Virtual Digital Assets (VDAs): “Securities” or not?

[By Dhvani Shah]

The author is a student of Gujarat National Law University.

 

  • Introduction

An estimated USD 15 billion is floating around in India’s crypto-asset sector. Indian IPs accounted for 5% of worldwide crypto asset exchange traffic from January 2018 to December 2020, indicating a large crypto community. Recent research suggests that approximately 6 million people, or roughly 0.5% of India’s total population, are active in the crypto space. India’s crypto asset sector is expanding at an unprecedented rate. It is home to an estimated 15 million Virtual Digital Assets (VDA) investors and 350 crypto-based startups. Over the next 18-27 months, such enterprises plan to invest over USD 6.7 billion. It is estimated that Indians have invested roughly USD 10 billion into VDAs.

The Reserve Bank of India (RBI) and the government seem against regulating the crypto market in 2014; the RBI issued a caveat to the public against the risks of trading in virtual assets and its violation of the then-existing foreign exchange laws in the country. The tussle between RBI and regulation of the crypto asset market has been long-standing for over 9 years and has been precisely discussed in the Representation before the Government of India.

  • What constitutes Virtual Digital Assets (VDAs)

Virtual Digital Assets (VDA) have been finally defined in the Finance Act, 2022 with the introduction of clause 47A to Section 2 of the Income Tax Act, 1961. The Indian Supreme Court, in the decision of Internet and Mobile Association of India v. RBI[1]relied on the definition of ‘virtual currency (VC)’ as per the FATF Report which described VCs as a digital unit that can be traded and serves as “(1) a medium of exchange, (2) a unit of account, and (3) a store of value in the digital economy, but is not a government-issued legal tender.” The Court also deciphered the definition of VCs by various courts in different jurisdictions to mean property, commodity, or payment method. Interestingly, the Hon’ble Court also deduced that VDAs can be treated as an ‘intangible property’ or ‘good’.

(For this blog, VDAs, crypto assets, and crypto-currency are used interchangeably).

The VDA market requires regulation as banning its trading could do more harm than good as buying and selling of crypto can be treated as an occupation, and a blanket ban on its trading can invoke the fundamental right to freedom of trade and profession.[2] The government is also on the path to introducing Central Banking Digital Currency (CBDC) which would again make regulation of the crypto market necessary before its introduction into the Indian economy.

For instance, the Enforcement Directorate, India’s principal body for investigating money laundering offences and violation of foreign exchange laws, has issued notices to WazirX, a cryptocurrency exchange for suspected breach of the Foreign Exchange Management Act, 1999 (FEMA). It is challenging for crypto asset service providers to navigate regulatory frameworks without guidance from authorities on how FEMA or other laws may affect their industry. Regulatory stability plays a crucial role in fostering consumer confidence in a market and in order to increase people’s confidence in the financial system, strict regulation is required.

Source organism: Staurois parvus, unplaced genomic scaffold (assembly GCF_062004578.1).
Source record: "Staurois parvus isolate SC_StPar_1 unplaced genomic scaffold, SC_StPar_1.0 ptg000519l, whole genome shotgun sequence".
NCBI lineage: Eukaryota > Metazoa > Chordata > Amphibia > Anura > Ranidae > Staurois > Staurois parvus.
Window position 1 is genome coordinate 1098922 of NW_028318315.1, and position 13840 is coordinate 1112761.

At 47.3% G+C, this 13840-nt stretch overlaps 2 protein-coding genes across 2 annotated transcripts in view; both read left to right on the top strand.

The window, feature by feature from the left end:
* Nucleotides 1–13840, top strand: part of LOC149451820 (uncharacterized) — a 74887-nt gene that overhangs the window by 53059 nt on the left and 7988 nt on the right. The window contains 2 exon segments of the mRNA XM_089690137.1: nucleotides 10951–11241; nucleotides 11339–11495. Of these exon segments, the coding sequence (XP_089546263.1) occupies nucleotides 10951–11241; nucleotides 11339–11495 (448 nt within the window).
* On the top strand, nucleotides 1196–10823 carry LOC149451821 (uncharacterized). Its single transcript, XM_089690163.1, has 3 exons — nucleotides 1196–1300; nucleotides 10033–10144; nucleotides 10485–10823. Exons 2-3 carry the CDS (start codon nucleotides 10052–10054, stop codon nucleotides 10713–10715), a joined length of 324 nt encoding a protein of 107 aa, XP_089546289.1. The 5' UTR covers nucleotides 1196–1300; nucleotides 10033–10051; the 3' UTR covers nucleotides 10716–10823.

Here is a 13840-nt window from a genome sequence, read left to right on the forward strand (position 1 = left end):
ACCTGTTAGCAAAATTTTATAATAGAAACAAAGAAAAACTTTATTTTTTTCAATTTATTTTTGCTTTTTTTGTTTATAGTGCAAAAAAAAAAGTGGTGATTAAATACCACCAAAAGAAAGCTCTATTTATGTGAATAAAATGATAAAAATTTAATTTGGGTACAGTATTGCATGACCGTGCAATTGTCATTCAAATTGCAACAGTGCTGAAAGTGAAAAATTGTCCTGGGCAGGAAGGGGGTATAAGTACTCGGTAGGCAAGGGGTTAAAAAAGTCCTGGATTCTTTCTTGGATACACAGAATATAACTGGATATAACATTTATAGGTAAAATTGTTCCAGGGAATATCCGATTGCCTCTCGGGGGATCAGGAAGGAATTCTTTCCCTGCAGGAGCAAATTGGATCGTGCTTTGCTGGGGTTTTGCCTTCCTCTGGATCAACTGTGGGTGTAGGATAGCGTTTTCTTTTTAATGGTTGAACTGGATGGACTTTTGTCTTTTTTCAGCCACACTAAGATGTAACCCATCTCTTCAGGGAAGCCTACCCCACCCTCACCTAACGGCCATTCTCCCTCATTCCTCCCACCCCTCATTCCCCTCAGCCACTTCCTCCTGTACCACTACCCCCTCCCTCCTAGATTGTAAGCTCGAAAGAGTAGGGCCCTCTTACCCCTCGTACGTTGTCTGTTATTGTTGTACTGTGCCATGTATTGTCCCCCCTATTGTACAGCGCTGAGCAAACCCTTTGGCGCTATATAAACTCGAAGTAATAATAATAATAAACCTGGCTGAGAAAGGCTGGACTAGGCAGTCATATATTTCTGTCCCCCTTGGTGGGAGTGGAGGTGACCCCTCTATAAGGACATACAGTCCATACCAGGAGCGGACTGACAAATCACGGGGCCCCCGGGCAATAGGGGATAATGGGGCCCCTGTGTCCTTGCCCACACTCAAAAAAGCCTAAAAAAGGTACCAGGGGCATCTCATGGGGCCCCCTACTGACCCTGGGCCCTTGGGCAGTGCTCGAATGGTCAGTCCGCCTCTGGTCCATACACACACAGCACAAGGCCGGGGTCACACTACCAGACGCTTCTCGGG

• What constitutes Securities

Now that we’ve seen the ‘what’ and ‘why’ let’s dive into the placing of VDAs in the existing legal framework.

          (i) VDAs as ‘Security’

Securities are tradeable financial instruments with monetary value issued to raise capital. The Securities Contract Regulation Act, 1956 (SCRA) under Section 2(h) defines “securities” to be inclusive of marketable securities in an incorporated company, government securities, and any such instrument notified by the Central Government as securities.[3] This definition is wide in its ambit as the government can notify and expand ‘securities’ to cover other additional instruments. ‘Marketability is an important characteristic of securities[4] and should mean something that is capable of being bought and sold in the market regardless of the market size and has high liquidity and ease of transferability.[5] While this ease of transferability is a characteristic restricted to securities of a publicly listed company, VDAs also possess this feature of ease of transferability.

To dissect the quality of ‘marketability’ in VDAs, these assets are capable of being freely bought and sold in the market through crypto-exchange platforms like Wazir X, CoinDCX, ZebPay, etc. that aid investors in trading in the crypto market. However, these crypto-platforms, due to lack of any guidelines on the regulatory framework, operate cluelessly and often in the fear of violation of any law they might be unaware of to be complied with. While an average VDA transaction could take anywhere between 10 minutes to an hour, start-ups like Polygon in the crypto space are trying to develop platforms to expedite the transfer process. Ease of liquidity indicates the demand for an instrument in the market i.e., a readily available buyer or seller which brings stability to the market. VDAs can be converted to the fiat currency of a nation. Some crypto assets are more liquid than others which depends on their trade-ability. While the VDA market might be less liquid than other instruments right now, it is a rapidly booming sector with great potential for liquidity in the future. The VDAs can thus be deemed to be marketable security.

The other roadblock in the existing definition of ‘securities’ to include VDA is that it is issued by an incorporated company ruling out a major chunk of the crypto assets. This is because crypto assets are created via minting anonymously and hence, even if a company mints crypto, the original issuer of the minted crypto-asset would be unidentified leaving it out of the ambit of the company. Crypto-currency exchanges like ZebPay have been incorporated with the Registrar of Companies (ROC) as private companies offering IT and Software services. Attempts to have a new company incorporated in India for the express purpose of operating as a cryptocurrency exchange have been denied by the ROC. Before rejecting an incorporation application, in a few cases, the ROC has provided notice to the applicant requesting an undertaking that the applicant would not deal with cryptocurrencies like Bitcoin and will obtain a prior no objection from the RBI.